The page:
The Philadelphia Inquirer

1871: November 21


This formed the title of the lecture delivered last evening at the Academy of Music, by Mark Twain. Despite the inclemency of the weather the house was densely crammed; in fact, it contained the largest audience ever assembled within its walls to listen to a lecture.

Those present had evidently come to hear something good and quaint. In this they were not disappointed. Just before the lecturer was introduced, Mrs. Susan Galton Kelleher sang "The Skylark" sweetly, and received an encore. Upon the conclusion of this the lecturer came forward and said:--

Ladies and Gentlemen:--I ask leave to introduce to you the lecturer of the evening, Mr. Clemens, otherwise "Mark Twain," a gentleman whose great learning, whose accuracy of language, whose devotion to science, whose veneration for the truth and infelicitious harmonies are equal to his high moral character and the majesty of his benign presence. I refer in these vague general terms to myself. It is not the custom here, I believe, for lecturers to introduce themselves to the audience. I thought, perhaps, that it would be better for me to do this myself and then I could get in all the facts.

Well, this lecture is about Artemus Ward. Before I come to the heavier part of my subject I will make a little skeleton of it, an outline of the history of Mr. Ward. I do not propose to load you down with important information, so that you can go home with it. It would weigh you down. I rather illustrate the character of the man by personal examination than by didactics.

When I first started out to make this lecture I thought that I would put three or four persons into it, but as I got on I found I could not get them all into the compass of one lecture. Consequently, three or four were left out. There is no place for John Bunyan, Martin Luther and John Knox. Before I got the lecture done I could hardly squeeze Artemus Ward in so small a compass. I tried to get all of Artemus in, but I couldn't do it. Well, Artemus was perhaps the greatest showman and humorist of the time, but his sudden elevation was due more to his matter than to his manner. His speeches in print were flat, but his talk was interesting. It was unkind to report him. There was more in his pauses than in his words, and so no reporter's pen could do him justice.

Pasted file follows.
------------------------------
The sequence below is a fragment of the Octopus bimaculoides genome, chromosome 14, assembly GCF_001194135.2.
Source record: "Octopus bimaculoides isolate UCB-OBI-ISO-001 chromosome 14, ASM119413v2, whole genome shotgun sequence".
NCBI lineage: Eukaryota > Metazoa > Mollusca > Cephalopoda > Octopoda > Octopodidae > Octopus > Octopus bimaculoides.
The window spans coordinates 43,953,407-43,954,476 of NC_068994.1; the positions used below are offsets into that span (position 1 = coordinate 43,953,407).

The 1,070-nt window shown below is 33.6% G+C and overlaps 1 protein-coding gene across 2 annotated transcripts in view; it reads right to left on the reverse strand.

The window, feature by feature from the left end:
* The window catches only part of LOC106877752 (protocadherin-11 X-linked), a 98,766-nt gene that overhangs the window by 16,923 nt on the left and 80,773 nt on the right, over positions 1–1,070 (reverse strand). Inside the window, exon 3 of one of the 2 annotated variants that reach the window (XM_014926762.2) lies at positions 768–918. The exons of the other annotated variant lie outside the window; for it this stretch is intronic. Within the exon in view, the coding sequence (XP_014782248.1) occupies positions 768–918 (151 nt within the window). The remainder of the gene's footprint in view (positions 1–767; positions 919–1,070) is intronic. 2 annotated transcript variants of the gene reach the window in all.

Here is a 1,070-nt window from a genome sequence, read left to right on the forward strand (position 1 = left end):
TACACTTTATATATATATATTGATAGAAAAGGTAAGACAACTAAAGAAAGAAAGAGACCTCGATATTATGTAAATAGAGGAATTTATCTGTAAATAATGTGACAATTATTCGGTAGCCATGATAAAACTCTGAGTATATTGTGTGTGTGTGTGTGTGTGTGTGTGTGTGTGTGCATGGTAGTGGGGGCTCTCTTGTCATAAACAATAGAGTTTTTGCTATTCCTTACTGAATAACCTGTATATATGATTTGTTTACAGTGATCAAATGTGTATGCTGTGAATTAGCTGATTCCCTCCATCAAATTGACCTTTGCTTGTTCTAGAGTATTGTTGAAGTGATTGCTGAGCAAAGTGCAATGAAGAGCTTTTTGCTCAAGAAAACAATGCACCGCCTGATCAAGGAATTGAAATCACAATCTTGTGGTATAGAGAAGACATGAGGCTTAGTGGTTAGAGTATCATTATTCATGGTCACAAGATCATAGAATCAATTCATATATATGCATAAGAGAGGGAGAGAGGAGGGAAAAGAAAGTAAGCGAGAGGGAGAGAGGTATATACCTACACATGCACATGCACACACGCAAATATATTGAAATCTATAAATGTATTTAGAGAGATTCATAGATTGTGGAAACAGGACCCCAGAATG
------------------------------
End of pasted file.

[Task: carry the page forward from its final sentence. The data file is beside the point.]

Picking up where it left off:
Artemus had one favorite device in his speeches, and that was a sudden transition in the statement of sublime facts to a rehearsal of something decidedly ridiculous. The climax was spoiled, but the laugh came in, and that was just what was needed.

The wit of Mr. Ward was very lively. He was a great humorist, nevertheless. True, he must not be compared with Holmes or Lowell. These men have a refinement that he did not possess; but this does not detract from the great showman's ability to create fun for the million.

In his youthful days Artemus Ward hated work. It grieved his heart to see others work. He did not like to see convicts work upon a tread-mill. One time he proposed to the authorities a plan to run the tread-mill by steam. The father of Artemus had a farm, and tried to make the son scare the crows away by firing a shot-gun at them; but the boy was too indolent for this; he loaded the gun and the father fired it. The report was like a young earthquake.

Old Mr. Ward was laid up for a week. The senile gentleman, upon recovering, asked his son to come forward. He questioned him about the loading of the fowling piece -- why he didn't make a report. The precocious youth replied that he supposed the gun would make a report for itself, and so it did. That was enough.

Artemus' health was never good. He never had that strong constitution peculiar to those hardy men of his native state -- Maine.

The lecturer traced at length the career of the great showman and lecturer through America and England, relating a number of his favorite and amusing anecdotes. A beautiful tribute was paid to the deceased humorist.

Throughout the entire lecture the audience was kept in a continuous roar of laughter; and, if Artemus Ward could create fun for the million, as stated by the lecturer, the latter certainly demonstrated his ability to do the same.